Menschheit,' 'Imbalance,' and 'Frequencies'
August 21-24, 2002
-- Mandell Theatre at Drexel University, Philadelphia, PA
Phrenic New Ballet's new
program is an ambitious program of three taut premieres--Christine Cox's
"Ashen," Matthew Neenan's "Die Menschheit," Jessica
Lange's "Imbalance," and a mini-dance street documentary by
Tobin Rothlein. Phrenic has set such a high standard artistically that
is not surprising that there were some over-reaching moments. But for
the most part, the choreographers knew that they were working with a technically
versatile cast that was ready to deliver the goods.
Many in the cast are Pennsylvania Ballet colleagues of Phrenic's artistic
directors Amanda Miller (who just quit PAB), Neenan, and Cox. All three
works had brittle moments that could be chalked up to opening night, but
there was no mistaking that this was a great modern dance program.
Earlier this summer, Christine Cox, who danced joyously all year with
Pennsylvania Ballet and Phrenic, choreographed "Rasa" for "Shut
Up and Dance" with doubts and didn't want to make a work for Phrenic
if it was forced. As it turned out, the world atmospheric "Rasa"
was one of the highlights of the benefit, and she proceeded with the difficult
theme for the Phrenic work about the impact of 9/11. Rarely does docu-dance
work on a grand scale, but Bill T. Jones did it with his AIDS drama, "Still/Here,"
and Cox does it here. Beginning with a movement dance-scape of pedestrians
moving around to a patchwork score "re:Building" by New York
composer Doug Maxwell (who was in attendance), Cox creates a group portrait
of international urbania of accidental camaraderie and alienation.
As the music suddenly rushes into a concussive depiction of the planes
crashing into the towers, Cox's nine dancers fracture into horrific clusters
then bloom into entwined expressions of the human spirit. There are moving
break out solos by many of the dancers, notably by Tara Keating, Miko
Doi-Smith, Erik Wagner (late of San Francisco Ballet) and Anne White.
But the whole cast gave themselves to this work by baring their souls
through dance and creating an indelible statement.
Tobin Rothlein's comic film "Playground Dance" documented ballet
dancers Matthew Neenan and Amanda Miller brushing up on the finer points
of street dance by the talented students of the Morrison School. The image
of the on-pointe 6'4" blue-tutued Miller had ten year-olds fleeing
from the schoolyard. The hilarity continued as the kids tried to fit the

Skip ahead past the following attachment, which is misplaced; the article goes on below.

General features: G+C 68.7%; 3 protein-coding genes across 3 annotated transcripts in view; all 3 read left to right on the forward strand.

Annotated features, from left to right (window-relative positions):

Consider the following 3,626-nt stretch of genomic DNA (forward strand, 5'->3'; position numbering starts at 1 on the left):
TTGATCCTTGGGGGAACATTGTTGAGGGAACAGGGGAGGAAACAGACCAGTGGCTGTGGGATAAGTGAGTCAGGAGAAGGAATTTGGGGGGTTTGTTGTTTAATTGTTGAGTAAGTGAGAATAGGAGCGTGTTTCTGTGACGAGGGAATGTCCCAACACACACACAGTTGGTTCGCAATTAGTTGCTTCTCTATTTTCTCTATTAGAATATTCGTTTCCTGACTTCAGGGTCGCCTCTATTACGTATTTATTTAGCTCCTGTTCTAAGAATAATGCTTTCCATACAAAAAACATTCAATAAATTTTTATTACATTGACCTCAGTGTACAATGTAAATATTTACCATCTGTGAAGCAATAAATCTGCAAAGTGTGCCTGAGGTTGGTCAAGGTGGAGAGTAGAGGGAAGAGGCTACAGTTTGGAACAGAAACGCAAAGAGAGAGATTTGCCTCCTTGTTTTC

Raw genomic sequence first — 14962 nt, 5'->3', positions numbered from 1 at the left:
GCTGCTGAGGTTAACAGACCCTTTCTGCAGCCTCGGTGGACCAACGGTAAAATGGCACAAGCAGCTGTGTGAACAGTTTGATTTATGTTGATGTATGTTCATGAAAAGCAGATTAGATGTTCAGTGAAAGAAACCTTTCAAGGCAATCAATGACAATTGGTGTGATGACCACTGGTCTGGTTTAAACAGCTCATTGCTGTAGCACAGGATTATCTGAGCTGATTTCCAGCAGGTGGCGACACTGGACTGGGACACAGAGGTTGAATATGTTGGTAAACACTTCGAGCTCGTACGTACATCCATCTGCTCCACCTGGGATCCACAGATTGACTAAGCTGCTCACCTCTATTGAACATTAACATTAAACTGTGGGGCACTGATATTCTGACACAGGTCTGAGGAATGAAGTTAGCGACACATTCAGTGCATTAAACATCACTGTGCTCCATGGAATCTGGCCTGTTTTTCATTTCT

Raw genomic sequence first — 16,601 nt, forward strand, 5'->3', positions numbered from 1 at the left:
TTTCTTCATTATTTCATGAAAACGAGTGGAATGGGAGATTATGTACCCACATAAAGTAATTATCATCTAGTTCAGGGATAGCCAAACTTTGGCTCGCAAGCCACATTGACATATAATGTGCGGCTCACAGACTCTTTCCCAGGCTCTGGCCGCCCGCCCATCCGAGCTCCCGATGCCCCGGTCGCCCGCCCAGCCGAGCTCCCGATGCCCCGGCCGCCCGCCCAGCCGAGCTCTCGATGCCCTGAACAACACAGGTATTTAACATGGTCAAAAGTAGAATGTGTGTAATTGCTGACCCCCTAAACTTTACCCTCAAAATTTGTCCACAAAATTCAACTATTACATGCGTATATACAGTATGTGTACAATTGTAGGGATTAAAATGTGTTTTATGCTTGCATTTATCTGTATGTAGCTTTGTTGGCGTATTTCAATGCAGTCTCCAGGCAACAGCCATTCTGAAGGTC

fluid hip-hop moves onto the concrete positions of the ballet dancers.
Next was Matthew Neenan's "Die Menschheit," German for "humanity,"
scored to excerpts from several Wolgang Amadeus Mozart string quartets.
The cast of eight attacked Neenan's overlapping duets, trios and quartets.
Neenan tried to rhythmically phrase Mozart's droll airiness with that
fine neoclassical line--his specialty, as well as the aesthetic purpose
Amanda Miller possessed her three male partners--James Ilde, Neenan, and
Wagner as they flung her around, and in one moment she was spread-eagle
(on pointe) on the shoulders of Neenan and Wagner, then clamps them together
with her legs. Neenan returned to ballet classicism sparingly, framing
it with playful intimacies between the dancers. Even though this ballet
allowed for some unusually hazy transitions, this work contained all of
the unexpected strength we can expect from Neenan. Unfortunately, the
finale that had the ensemble in razor-sharp jetes which were marred by
a skipping audio disc, but the group flew thrillingly right through.
Jessica Lange's "Imbalance" is a ponderous narrative about the
loss of childhood innocence and playfulness. The dance arena is a modular
cubic seesaw attached to jungle-gym bars. The apparatus is positioned
behind white drapery that has diary entries projected on it as well as
claustrophobic film images and "pen and ink" animation. At times
the seesaw is hidden behind these images so the dancers appear suspended
above the stage; for instance, Miller stunningly seems to burst out of
a blooming red flower.
There is a floating narrative about playground friends and the lovers'
playground, underscored by Peter M. Wyer's score that segued from ambient
rock to a luscious Spanish ballade. There is a lot of annoying running
around in the front half, but when Lange starts to use suspension to move
and pose the dancers to complete a visual story, it works. The ending
moonlit segment had a delicious feel of a deco painting, and Rothlein's
vision of infusing dancers "live" in film is very effective.
After Phrenic's stunning revival of "Frequencies" at the DanceBoom
Festival in January, it is a measure of their vision that they were able
to devise such a strong follow-up that suggests even richer work. Neenan's
quirky and fantastical phrases are flowing interplays between modern and
classical dance in a redemptive modern fable. "Frequencies'"
three angels' statue-like poses punctuate an engrossing visual narrative
of universal themes of myth, spirituality, and the joy of movement in
all of us. Loosely based on "Jacob's Ladder," the angels' allusive
gestures and combinations in the leading segments of "Frequencies"
bring an earthy, ethereal quality to the piece in the same way that George
Balanchine told the story of "Apollo" for all generations. It
is apparent with this latest work from Neenan that he doesn't have to
rely on the usual formations and back-up patterning from either classical
or modern vocabulary. His vision for Phrenic as a modern classical
dance company is fully realized in "Frequencies."
Edited by Lori Ibay
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